Most dogs that eat a home-prepared diet don’t drink nearly as much as those that eat bagged foods, because fresh food contains at least 70% moisture. Still, hard-working animals need to be well hydrated to perform well. Dehydration can cause fatigue, poor performance, weakness, muscle cramping, decreased coordination and therefore injury. In addition, dehydration can cause the heart to work harder in an effort to move blood through the bloodstream and risks overheating. So how much is enough and when should you start to worry?
The amount of fluid required to rehydrate depends quite a bit on how much fluid the dog has lost. To get a better idea of what might work for your dog, weigh him/her before and after workouts. The difference is mostly water so that is about how much liquid your dog should be putting back in the body during the course of the exercise. Now that you have a goal, you may also have a challenge in getting your dog to drink this amount.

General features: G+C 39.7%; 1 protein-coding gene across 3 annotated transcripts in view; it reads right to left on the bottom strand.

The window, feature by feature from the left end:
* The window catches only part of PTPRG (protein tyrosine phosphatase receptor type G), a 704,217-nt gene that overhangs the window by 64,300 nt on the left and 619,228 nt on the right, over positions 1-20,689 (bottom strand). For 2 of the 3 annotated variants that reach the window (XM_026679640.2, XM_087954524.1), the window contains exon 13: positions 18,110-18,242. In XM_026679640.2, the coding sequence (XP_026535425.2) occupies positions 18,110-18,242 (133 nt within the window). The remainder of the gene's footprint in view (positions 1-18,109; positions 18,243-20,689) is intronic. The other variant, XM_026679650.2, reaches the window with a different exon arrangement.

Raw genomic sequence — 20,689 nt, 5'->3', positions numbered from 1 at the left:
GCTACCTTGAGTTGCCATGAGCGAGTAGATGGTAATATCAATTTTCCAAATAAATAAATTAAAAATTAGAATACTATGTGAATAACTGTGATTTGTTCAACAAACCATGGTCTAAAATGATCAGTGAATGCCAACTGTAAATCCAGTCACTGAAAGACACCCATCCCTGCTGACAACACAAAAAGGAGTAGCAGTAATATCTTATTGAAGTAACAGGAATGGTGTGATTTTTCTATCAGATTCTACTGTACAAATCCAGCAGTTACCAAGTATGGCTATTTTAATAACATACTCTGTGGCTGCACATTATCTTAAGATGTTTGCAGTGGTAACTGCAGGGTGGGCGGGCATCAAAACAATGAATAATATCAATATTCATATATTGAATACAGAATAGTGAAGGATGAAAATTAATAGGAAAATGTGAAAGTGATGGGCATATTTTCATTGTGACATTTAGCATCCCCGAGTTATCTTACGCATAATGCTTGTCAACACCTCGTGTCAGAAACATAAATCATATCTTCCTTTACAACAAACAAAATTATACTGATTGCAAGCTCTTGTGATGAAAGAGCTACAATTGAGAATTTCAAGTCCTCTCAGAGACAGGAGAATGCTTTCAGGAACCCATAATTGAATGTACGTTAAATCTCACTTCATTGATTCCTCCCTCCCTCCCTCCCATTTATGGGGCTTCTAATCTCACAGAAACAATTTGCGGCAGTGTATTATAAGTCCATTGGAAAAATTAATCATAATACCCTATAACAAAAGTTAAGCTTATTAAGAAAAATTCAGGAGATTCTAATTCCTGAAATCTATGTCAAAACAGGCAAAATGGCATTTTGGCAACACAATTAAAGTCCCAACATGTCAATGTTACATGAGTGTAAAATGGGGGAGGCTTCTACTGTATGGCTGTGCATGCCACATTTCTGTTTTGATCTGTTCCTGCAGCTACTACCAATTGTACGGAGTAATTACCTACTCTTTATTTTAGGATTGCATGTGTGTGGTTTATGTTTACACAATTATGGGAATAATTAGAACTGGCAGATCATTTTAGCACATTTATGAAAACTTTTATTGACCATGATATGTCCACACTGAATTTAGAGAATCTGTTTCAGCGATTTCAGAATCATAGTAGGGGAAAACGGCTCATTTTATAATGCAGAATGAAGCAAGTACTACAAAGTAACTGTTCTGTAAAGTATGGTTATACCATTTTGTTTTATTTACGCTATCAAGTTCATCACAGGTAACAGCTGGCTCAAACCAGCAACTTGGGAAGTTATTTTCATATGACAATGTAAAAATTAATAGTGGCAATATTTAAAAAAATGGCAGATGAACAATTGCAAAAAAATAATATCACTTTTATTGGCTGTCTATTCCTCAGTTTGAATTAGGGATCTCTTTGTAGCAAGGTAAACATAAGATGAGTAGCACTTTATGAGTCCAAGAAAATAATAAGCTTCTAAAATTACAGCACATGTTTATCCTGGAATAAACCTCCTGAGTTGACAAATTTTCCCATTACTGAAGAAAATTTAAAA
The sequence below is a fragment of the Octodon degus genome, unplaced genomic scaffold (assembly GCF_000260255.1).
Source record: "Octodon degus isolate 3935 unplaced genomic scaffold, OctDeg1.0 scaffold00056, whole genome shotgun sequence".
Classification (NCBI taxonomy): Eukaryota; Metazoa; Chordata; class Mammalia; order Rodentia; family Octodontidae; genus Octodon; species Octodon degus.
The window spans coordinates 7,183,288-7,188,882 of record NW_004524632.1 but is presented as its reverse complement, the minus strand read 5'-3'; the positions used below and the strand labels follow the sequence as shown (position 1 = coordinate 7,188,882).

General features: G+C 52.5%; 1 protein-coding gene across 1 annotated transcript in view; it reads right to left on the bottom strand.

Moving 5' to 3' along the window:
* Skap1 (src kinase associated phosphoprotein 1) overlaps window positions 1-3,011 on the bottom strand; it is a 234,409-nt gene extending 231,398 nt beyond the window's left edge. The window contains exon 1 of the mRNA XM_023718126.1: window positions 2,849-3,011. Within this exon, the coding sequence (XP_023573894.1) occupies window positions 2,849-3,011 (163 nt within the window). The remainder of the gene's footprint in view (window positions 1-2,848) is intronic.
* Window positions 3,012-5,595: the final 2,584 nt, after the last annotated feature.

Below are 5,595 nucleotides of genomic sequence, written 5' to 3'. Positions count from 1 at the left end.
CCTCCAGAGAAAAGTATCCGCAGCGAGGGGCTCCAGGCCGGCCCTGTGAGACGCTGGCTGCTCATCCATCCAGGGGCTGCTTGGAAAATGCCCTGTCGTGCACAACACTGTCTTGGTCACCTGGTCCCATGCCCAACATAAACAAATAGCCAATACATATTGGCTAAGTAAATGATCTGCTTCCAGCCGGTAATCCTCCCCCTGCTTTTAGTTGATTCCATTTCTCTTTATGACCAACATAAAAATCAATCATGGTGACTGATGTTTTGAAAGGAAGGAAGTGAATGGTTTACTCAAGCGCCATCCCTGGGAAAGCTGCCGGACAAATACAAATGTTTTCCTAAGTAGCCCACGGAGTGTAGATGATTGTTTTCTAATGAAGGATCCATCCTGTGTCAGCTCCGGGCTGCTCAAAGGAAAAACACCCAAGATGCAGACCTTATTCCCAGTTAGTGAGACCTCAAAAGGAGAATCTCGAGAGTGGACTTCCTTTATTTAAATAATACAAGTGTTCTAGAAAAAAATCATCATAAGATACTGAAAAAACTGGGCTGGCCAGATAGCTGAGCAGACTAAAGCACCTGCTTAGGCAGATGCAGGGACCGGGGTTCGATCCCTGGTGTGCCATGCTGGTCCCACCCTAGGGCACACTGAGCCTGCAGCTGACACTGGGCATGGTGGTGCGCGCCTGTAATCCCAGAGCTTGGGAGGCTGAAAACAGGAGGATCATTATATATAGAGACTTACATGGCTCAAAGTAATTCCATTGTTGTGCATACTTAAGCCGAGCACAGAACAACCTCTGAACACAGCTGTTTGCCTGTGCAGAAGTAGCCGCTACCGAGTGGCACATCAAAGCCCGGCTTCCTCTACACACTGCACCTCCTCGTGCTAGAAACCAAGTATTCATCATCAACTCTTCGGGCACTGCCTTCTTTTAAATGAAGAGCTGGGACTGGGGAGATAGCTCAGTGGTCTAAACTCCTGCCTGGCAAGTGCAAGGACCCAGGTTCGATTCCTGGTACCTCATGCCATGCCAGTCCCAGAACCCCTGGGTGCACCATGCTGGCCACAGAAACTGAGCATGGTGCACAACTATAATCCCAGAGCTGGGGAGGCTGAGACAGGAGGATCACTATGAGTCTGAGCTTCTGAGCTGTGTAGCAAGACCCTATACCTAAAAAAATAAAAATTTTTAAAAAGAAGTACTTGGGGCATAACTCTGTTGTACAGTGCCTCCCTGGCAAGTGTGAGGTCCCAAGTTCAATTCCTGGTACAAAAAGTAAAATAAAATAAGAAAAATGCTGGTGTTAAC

Sports drinks for dogs are popular. Many if not most contain added color and/or preservatives. Dogs don’t need these expensive designer waters, but they do like water with some flavor. The most successful way to do this is by offering meat-based broths with a pinch of salt.
Make a lean broth by boiling meat and/or bones in a pot of water. Once cooked, strain the broth and place it in the refrigerator overnight. Remove any fat that has risen and congealed on top. Pour the broth into ice cube trays. Place frozen cubes in a travel bag and place the bag in a cooler packed with ice. Offer your dog the frozen cubes or allow the cubes to melt and offer the broth between exercise sessions.